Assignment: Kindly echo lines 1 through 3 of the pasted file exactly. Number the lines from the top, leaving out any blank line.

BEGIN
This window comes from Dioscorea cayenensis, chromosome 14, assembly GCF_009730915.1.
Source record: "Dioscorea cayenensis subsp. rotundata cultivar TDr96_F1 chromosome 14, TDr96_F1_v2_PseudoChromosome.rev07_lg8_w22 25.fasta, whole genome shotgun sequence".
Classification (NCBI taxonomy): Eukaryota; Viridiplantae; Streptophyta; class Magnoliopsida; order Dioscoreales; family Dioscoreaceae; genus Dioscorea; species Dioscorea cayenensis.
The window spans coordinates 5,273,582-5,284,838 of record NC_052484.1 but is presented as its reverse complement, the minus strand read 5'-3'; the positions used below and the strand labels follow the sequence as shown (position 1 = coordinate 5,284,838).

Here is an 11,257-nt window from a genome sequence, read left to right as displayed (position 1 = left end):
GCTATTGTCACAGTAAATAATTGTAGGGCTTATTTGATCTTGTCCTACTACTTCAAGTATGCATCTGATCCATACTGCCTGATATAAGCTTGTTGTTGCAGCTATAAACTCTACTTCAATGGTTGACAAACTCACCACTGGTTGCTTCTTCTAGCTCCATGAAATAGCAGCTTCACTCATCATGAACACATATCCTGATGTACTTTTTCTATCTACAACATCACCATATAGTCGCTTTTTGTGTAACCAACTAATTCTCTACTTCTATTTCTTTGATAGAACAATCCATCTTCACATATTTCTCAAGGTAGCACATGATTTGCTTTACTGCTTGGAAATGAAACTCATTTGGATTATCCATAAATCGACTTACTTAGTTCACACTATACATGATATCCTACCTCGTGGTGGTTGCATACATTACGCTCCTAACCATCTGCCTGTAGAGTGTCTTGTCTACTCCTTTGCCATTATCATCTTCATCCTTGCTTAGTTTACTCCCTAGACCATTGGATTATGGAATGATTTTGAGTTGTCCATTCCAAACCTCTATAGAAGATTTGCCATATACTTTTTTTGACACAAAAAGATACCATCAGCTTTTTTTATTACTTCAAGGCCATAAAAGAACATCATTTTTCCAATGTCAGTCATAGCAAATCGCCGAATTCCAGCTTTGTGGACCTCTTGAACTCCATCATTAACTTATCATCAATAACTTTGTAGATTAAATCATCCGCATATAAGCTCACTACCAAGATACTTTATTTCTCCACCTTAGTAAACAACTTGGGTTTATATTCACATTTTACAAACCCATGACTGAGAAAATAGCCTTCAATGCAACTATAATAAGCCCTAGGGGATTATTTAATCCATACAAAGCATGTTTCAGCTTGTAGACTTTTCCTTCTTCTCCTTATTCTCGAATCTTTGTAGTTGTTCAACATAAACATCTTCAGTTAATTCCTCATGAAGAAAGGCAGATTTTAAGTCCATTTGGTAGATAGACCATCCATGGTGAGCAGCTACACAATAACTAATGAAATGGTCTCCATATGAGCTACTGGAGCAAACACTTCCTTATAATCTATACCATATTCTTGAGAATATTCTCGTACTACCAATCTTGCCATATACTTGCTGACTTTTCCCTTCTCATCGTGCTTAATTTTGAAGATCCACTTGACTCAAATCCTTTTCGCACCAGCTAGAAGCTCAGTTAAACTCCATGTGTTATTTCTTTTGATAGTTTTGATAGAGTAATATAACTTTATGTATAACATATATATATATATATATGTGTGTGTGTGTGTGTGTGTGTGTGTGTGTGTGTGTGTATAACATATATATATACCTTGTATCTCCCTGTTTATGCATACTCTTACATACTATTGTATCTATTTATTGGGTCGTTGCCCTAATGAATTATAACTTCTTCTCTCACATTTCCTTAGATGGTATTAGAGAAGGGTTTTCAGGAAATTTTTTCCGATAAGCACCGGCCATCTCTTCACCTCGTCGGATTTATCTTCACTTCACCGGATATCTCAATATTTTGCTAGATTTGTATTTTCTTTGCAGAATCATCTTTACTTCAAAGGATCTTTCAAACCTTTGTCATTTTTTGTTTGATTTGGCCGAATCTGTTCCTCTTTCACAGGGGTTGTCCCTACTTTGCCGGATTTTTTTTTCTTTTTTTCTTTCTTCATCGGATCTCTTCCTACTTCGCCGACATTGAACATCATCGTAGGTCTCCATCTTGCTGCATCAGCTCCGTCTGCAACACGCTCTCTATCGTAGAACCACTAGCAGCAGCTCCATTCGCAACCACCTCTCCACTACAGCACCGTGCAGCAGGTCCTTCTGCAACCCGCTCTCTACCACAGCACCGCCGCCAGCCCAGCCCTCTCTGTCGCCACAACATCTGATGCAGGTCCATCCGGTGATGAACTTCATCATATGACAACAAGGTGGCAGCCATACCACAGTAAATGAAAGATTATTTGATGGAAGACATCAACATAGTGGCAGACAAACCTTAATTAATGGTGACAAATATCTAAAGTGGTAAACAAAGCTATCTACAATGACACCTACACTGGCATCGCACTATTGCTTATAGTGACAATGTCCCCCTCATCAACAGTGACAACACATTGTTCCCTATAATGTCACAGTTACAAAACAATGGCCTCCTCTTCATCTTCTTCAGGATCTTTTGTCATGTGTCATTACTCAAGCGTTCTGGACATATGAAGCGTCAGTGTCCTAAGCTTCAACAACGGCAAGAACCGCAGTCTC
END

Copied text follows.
This window comes from Dioscorea cayenensis, chromosome 14, assembly GCF_009730915.1.
Source record: "Dioscorea cayenensis subsp. rotundata cultivar TDr96_F1 chromosome 14, TDr96_F1_v2_PseudoChromosome.rev07_lg8_w22 25.fasta, whole genome shotgun sequence".
Classification (NCBI taxonomy): Eukaryota; Viridiplantae; Streptophyta; class Magnoliopsida; order Dioscoreales; family Dioscoreaceae; genus Dioscorea; species Dioscorea cayenensis.